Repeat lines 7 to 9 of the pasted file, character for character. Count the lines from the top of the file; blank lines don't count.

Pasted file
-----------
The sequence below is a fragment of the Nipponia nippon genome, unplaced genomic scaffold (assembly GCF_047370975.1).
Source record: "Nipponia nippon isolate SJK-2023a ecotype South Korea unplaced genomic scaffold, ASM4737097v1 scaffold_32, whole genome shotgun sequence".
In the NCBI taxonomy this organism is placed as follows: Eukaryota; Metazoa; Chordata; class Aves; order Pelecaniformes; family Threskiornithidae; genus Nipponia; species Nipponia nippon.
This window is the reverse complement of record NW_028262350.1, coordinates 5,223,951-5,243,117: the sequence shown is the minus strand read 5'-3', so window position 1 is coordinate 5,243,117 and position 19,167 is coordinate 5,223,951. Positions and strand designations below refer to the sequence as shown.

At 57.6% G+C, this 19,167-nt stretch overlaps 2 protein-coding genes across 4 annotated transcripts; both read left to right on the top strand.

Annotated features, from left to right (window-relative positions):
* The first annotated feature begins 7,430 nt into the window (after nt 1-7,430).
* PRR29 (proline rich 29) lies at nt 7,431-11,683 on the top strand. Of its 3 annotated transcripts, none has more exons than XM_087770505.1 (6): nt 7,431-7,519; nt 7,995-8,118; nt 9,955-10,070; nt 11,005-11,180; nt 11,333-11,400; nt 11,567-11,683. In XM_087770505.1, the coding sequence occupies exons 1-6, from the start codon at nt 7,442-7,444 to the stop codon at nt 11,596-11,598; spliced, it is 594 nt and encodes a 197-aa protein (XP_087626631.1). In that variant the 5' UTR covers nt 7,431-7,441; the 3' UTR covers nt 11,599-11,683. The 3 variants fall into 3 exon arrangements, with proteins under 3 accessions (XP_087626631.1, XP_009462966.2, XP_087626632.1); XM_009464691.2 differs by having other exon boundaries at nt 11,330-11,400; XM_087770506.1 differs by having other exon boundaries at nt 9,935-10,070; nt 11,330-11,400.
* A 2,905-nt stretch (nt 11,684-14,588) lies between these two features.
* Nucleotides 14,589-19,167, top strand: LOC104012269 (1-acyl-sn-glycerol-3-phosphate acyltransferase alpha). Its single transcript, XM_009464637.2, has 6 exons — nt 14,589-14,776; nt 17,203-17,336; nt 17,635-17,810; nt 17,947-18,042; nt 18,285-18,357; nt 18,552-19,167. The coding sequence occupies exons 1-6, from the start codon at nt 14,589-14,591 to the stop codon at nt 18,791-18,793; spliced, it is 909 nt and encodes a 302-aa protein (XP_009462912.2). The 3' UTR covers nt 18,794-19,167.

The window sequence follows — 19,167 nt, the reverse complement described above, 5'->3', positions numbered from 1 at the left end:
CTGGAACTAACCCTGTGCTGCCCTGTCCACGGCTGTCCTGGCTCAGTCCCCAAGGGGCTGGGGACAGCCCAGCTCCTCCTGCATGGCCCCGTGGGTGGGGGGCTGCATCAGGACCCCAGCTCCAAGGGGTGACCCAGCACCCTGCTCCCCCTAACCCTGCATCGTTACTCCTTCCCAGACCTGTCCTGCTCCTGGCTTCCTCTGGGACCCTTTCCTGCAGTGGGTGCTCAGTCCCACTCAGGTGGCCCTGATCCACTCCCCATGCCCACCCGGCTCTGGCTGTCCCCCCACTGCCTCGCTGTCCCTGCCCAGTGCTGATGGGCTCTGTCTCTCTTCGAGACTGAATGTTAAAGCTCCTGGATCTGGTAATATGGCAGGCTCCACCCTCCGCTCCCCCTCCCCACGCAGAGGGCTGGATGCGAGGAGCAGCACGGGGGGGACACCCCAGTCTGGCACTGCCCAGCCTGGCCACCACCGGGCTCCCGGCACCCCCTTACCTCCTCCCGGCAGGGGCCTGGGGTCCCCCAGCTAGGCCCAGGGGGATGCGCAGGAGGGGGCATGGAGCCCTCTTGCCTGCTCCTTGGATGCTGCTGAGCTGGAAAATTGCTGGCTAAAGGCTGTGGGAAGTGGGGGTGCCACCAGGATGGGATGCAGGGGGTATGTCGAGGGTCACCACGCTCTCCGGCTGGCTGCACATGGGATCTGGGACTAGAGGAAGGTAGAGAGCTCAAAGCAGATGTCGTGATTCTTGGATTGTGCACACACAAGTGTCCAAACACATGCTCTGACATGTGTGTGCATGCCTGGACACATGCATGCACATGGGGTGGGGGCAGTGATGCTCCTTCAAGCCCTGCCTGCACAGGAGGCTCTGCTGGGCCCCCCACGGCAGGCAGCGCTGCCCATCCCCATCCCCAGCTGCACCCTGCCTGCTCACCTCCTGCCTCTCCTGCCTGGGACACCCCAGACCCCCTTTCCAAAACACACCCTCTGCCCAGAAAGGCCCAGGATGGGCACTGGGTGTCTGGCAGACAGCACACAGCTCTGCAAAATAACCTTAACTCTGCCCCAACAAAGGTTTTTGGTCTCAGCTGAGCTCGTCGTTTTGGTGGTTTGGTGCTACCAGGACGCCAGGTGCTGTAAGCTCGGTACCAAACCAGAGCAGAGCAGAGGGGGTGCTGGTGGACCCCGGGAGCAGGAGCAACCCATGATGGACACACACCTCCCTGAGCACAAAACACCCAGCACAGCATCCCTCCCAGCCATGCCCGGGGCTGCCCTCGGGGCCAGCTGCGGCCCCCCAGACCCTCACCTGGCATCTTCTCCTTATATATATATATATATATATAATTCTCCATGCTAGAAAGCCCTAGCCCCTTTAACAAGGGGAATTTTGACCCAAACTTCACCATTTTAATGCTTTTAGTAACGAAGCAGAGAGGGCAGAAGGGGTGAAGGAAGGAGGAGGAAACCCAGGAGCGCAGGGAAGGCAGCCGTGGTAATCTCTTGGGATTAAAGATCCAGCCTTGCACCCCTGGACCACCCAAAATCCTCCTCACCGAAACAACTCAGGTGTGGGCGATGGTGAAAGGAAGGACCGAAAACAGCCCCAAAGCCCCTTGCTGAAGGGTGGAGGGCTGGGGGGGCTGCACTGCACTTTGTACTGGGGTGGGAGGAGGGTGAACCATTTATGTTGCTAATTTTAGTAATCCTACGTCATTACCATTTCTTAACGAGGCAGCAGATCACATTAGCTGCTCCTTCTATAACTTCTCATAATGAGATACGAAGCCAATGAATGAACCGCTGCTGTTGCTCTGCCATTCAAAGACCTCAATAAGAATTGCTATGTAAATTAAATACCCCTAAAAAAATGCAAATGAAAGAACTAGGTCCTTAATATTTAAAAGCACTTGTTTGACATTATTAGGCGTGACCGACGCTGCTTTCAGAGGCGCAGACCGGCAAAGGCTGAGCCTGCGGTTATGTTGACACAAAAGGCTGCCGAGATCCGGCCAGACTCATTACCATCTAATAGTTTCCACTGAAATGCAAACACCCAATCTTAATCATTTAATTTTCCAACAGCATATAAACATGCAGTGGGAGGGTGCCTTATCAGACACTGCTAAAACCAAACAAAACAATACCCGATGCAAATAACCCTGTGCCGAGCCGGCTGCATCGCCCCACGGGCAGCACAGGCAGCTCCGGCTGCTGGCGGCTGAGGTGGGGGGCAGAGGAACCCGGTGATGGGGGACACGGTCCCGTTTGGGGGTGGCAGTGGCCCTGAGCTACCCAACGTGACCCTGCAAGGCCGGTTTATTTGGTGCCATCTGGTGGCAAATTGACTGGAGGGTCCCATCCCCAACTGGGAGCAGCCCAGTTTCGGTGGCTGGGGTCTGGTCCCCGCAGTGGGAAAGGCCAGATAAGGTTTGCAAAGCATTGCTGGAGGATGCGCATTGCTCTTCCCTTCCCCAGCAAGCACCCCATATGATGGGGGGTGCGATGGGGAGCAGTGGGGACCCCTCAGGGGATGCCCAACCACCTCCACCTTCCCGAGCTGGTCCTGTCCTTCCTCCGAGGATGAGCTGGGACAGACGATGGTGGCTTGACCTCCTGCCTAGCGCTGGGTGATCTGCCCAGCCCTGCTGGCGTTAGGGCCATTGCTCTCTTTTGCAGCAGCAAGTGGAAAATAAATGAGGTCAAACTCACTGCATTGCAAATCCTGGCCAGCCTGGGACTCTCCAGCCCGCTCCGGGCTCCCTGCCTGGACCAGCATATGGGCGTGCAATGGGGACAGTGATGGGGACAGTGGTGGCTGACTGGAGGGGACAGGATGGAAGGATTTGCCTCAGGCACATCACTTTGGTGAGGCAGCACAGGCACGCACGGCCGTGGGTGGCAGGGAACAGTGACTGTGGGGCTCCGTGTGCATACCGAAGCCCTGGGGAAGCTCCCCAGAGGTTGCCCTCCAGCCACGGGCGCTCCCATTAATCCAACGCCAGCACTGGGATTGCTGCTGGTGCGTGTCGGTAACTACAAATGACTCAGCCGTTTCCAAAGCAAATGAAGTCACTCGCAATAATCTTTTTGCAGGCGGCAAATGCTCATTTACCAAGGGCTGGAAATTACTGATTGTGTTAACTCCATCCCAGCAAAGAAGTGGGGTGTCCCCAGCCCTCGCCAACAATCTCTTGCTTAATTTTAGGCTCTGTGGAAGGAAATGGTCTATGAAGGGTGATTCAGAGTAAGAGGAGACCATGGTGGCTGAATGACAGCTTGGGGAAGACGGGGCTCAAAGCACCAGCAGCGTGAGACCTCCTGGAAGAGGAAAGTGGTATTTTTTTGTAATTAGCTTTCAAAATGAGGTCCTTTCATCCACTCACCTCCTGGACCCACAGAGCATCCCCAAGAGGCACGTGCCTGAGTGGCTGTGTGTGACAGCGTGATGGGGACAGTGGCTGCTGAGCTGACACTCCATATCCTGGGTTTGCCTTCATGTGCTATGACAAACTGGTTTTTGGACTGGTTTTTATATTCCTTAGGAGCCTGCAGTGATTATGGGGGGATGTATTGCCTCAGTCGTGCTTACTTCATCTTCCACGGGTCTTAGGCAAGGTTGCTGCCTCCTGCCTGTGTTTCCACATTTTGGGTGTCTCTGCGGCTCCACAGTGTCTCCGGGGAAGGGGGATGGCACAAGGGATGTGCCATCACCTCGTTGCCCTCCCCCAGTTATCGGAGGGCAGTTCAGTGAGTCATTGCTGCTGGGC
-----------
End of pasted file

* The first annotated feature begins 7,430 nt into the window (after nt 1-7,430).
* PRR29 (proline rich 29) lies at nt 7,431-11,683 on the top strand. Of its 3 annotated transcripts, none has more exons than XM_087770505.1 (6): nt 7,431-7,519; nt 7,995-8,118; nt 9,955-10,070; nt 11,005-11,180; nt 11,333-11,400; nt 11,567-11,683. In XM_087770505.1, the coding sequence occupies exons 1-6, from the start codon at nt 7,442-7,444 to the stop codon at nt 11,596-11,598; spliced, it is 594 nt and encodes a 197-aa protein (XP_087626631.1). In that variant the 5' UTR covers nt 7,431-7,441; the 3' UTR covers nt 11,599-11,683. The 3 variants fall into 3 exon arrangements, with proteins under 3 accessions (XP_087626631.1, XP_009462966.2, XP_087626632.1); XM_009464691.2 differs by having other exon boundaries at nt 11,330-11,400; XM_087770506.1 differs by having other exon boundaries at nt 9,935-10,070; nt 11,330-11,400.
* A 2,905-nt stretch (nt 11,684-14,588) lies between these two features.